A new book has shed a light on how flying has changed over the decades.
The Art of Flying – Flying Chic: The golden decades of air travel, By Josh Gordon is out next month.
It tracks air travel from a time when people donned their best clothes and lounged in bars when flying to the high-end planes of the present day.
In July 1919, a London businessman named W. H. Pilkington boarded a plane to Paris. He was traveling, as millions of people now do every day, to attend a meeting. However, Mr. Pilkington’s maiden voyage—indeed, one of the first passenger-fare plane rides in Europe—was not quite as comfortable as the modern traveler would expect. He was required to don an Air Force–style flying suit, helmet, and protective goggles, because the single- passenger plane, a converted World War I–era RAF aircraft operated by London’s Aircraft Transport and Travel Limited, had an open cockpit. The pilot, in an effort to avoid the weather at higher altitudes, skimmed the English Channel just dozens of feet above its surface. Mr. Pilkington, en route to his Paris meeting, contended with wind, turbulence, and bursts of salty ocean spray. For this, he paid forty-two English pounds, or about two thousand pounds in today’s currency. According to his own diary entry recounting the trip, Mr. Pilkington was quite pleased with the experience and flew often throughout the rest of his life.
All forms of travel are born of a particular calculus of necessity, adventure, and convenience. No one bundles himself against the snowy impasse of a mountaintop or attempts to breach the dark menace of a forest or faces the vast unknown of the ocean in a small wooden boat without some overwhelming, driving force. The advent of passenger air travel, which offers a combination of speed and power still unsurpassed by humankind, both democratized and rarefied unprecedented access to the larger world. By the 1960s, the average person could leave the geographic confines of his or her home to discover, in person, a world previously available only through literature, radio, or films.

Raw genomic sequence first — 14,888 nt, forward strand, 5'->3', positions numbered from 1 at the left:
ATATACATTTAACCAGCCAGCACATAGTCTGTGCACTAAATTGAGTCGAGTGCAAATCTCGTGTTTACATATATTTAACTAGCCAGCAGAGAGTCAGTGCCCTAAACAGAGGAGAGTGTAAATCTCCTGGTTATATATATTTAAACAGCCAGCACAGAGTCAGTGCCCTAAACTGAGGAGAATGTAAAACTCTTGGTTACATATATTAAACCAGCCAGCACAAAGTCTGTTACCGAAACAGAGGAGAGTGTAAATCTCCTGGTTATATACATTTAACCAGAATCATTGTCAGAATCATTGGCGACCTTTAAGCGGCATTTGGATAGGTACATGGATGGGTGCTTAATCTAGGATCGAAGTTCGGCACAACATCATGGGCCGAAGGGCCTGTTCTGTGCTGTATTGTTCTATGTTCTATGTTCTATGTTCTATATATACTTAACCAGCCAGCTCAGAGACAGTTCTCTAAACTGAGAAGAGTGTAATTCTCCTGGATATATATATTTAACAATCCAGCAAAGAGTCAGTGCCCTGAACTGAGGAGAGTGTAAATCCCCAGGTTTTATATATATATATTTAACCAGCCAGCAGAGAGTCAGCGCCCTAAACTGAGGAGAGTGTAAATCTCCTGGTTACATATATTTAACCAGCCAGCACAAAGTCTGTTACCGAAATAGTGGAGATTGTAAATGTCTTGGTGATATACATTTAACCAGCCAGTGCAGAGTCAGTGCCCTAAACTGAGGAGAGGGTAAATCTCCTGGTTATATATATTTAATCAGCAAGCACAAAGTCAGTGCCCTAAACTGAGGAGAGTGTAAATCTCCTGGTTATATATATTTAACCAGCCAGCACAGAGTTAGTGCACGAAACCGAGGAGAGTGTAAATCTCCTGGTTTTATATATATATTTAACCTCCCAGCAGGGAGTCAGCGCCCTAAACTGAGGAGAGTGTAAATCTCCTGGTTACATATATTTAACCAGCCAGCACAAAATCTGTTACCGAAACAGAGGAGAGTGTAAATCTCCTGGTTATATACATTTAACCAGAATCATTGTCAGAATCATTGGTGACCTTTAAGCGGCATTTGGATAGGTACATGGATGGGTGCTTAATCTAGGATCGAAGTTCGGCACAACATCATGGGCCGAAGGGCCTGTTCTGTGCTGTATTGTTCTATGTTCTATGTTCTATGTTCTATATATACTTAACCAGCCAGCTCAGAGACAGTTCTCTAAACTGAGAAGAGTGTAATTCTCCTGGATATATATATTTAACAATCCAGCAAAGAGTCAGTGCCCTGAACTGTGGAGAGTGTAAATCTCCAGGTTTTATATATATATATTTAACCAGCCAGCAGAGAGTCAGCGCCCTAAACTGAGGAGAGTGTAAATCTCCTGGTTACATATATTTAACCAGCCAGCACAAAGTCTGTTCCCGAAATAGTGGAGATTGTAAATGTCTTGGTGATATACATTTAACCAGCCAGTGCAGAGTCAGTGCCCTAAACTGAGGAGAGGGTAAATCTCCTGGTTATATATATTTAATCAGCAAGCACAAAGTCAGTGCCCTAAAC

Meanwhile, the elite group of wealthy business leaders, diplomats, royalty, actors, rock stars, and famous athletes, for whom the world had always been available, could now rocket around the globe at a
tremendous pace to close a deal in Geneva, watch a polo match in England, attend a Broadway show or Hollywood premiere, or lounge with friends on the beaches of the Côte d’Azur.
Mr. Pilkington, an executive for a London glass firm and an adventurer at heart, who booked his airfare out of necessity after missing an evening commuter boat to Paris, could be considered the father of the jet set, that exalted group of illustrious travelers for whom the world is instantly accessible, and who continue to fascinate us today.
Extract and photographs courtesy assouline.com